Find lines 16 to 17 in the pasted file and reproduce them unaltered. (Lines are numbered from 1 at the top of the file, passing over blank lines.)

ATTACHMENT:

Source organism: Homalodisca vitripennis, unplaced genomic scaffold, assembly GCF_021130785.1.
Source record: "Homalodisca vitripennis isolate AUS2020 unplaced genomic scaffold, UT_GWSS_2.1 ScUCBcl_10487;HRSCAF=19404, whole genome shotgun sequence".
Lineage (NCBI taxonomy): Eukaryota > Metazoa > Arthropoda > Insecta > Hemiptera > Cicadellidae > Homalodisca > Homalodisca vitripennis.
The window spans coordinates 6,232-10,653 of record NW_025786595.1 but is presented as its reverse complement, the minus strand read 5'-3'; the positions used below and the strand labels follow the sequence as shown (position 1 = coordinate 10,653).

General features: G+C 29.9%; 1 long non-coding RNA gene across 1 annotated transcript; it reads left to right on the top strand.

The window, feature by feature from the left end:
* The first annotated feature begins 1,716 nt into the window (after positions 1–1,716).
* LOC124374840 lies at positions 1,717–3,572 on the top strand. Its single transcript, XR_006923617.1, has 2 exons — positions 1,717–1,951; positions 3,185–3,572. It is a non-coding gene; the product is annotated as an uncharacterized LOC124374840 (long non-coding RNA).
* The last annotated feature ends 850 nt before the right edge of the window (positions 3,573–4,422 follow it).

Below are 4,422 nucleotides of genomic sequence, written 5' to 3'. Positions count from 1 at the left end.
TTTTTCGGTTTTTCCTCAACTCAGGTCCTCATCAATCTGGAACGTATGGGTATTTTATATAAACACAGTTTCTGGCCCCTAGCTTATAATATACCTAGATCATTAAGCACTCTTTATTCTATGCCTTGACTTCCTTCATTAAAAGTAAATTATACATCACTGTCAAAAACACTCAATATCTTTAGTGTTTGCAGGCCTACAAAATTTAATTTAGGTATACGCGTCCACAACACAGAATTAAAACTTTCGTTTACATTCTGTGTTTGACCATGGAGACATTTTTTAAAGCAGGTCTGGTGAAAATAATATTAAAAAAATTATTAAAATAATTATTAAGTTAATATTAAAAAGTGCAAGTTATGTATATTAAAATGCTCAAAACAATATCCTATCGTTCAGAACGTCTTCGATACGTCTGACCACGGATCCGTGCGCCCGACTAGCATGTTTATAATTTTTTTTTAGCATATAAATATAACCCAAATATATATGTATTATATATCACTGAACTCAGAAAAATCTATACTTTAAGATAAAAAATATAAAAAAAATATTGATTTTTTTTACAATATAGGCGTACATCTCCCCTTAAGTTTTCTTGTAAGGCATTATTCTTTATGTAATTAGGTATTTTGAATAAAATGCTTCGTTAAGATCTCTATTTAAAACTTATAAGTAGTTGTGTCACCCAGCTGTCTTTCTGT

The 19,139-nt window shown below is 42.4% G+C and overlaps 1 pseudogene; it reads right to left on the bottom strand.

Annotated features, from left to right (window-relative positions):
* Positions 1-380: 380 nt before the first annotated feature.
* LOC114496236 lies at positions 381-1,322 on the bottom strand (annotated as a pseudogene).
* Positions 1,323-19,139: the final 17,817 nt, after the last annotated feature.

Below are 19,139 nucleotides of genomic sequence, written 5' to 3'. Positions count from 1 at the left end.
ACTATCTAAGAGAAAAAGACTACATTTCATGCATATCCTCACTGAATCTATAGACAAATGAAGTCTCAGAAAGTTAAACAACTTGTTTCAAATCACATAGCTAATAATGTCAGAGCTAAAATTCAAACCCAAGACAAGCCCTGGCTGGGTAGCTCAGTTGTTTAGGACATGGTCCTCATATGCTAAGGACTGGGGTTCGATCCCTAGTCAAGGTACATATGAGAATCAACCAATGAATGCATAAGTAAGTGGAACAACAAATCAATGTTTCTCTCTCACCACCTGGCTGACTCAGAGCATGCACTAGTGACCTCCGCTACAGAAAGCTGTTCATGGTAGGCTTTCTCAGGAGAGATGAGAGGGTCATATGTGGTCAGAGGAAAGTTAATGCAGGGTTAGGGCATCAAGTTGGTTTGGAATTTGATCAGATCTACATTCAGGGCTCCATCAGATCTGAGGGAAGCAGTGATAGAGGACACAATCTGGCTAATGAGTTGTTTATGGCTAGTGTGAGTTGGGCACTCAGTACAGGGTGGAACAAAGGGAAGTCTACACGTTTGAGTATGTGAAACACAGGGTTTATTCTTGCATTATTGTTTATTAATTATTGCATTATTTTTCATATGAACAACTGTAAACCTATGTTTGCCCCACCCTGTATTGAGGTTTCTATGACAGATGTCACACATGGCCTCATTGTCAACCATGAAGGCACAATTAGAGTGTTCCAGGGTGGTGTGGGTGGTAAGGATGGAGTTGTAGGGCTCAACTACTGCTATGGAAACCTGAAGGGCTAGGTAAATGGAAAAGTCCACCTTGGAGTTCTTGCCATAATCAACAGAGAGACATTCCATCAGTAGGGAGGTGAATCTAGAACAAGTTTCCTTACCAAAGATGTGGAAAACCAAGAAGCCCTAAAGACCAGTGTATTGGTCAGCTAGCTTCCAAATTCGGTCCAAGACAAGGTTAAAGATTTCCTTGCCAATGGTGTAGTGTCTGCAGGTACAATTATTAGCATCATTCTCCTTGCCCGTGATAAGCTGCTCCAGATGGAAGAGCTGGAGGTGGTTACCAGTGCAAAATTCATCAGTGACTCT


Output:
* Positions 1,323-19,139: the final 17,817 nt, after the last annotated feature.

Below are 19,139 nucleotides of genomic sequence, written 5' to 3'. Positions count from 1 at the left end.